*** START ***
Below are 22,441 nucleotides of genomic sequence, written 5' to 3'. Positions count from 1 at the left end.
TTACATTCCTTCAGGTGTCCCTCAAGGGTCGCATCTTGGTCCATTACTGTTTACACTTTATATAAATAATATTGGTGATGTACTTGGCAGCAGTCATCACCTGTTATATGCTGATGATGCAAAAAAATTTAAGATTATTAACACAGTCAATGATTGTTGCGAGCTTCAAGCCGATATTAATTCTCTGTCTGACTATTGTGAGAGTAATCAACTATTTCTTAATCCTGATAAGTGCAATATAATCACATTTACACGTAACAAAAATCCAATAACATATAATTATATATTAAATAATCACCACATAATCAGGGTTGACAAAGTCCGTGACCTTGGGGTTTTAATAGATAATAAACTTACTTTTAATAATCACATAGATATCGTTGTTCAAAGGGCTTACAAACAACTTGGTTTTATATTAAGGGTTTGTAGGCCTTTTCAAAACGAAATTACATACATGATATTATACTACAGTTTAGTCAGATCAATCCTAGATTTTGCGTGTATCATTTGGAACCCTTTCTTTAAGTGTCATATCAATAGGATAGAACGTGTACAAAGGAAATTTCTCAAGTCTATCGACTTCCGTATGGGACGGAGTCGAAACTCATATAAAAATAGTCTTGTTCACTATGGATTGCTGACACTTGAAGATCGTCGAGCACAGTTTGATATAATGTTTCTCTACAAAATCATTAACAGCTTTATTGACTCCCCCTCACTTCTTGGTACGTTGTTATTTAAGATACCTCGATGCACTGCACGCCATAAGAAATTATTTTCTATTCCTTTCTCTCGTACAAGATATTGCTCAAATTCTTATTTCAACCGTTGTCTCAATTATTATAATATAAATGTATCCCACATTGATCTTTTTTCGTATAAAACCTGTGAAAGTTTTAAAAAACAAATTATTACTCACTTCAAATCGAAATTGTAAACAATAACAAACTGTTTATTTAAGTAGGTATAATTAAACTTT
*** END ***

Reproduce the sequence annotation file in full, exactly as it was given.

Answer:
Below are 22,441 nucleotides of genomic sequence, written 5' to 3'. Positions count from 1 at the left end.
TTACATTCCTTCAGGTGTCCCTCAAGGGTCGCATCTTGGTCCATTACTGTTTACACTTTATATAAATAATATTGGTGATGTACTTGGCAGCAGTCATCACCTGTTATATGCTGATGATGCAAAAAAATTTAAGATTATTAACACAGTCAATGATTGTTGCGAGCTTCAAGCCGATATTAATTCTCTGTCTGACTATTGTGAGAGTAATCAACTATTTCTTAATCCTGATAAGTGCAATATAATCACATTTACACGTAACAAAAATCCAATAACATATAATTATATATTAAATAATCACCACATAATCAGGGTTGACAAAGTCCGTGACCTTGGGGTTTTAATAGATAATAAACTTACTTTTAATAATCACATAGATATCGTTGTTCAAAGGGCTTACAAACAACTTGGTTTTATATTAAGGGTTTGTAGGCCTTTTCAAAACGAAATTACATACATGATATTATACTACAGTTTAGTCAGATCAATCCTAGATTTTGCGTGTATCATTTGGAACCCTTTCTTTAAGTGTCATATCAATAGGATAGAACGTGTACAAAGGAAATTTCTCAAGTCTATCGACTTCCGTATGGGACGGAGTCGAAACTCATATAAAAATAGTCTTGTTCACTATGGATTGCTGACACTTGAAGATCGTCGAGCACAGTTTGATATAATGTTTCTCTACAAAATCATTAACAGCTTTATTGACTCCCCCTCACTTCTTGGTACGTTGTTATTTAAGATACCTCGATGCACTGCACGCCATAAGAAATTATTTTCTATTCCTTTCTCTCGTACAAGATATTGCTCAAATTCTTATTTCAACCGTTGTCTCAATTATTATAATATAAATGTATCCCACATTGATCTTTTTTCGTATAAAACCTGTGAAAGTTTTAAAAAACAAATTATTACTCACTTCAAATCGAAATTGTAAACAATAACAAACTGTTTATTTAAGTAGGTATAATTAAACTTT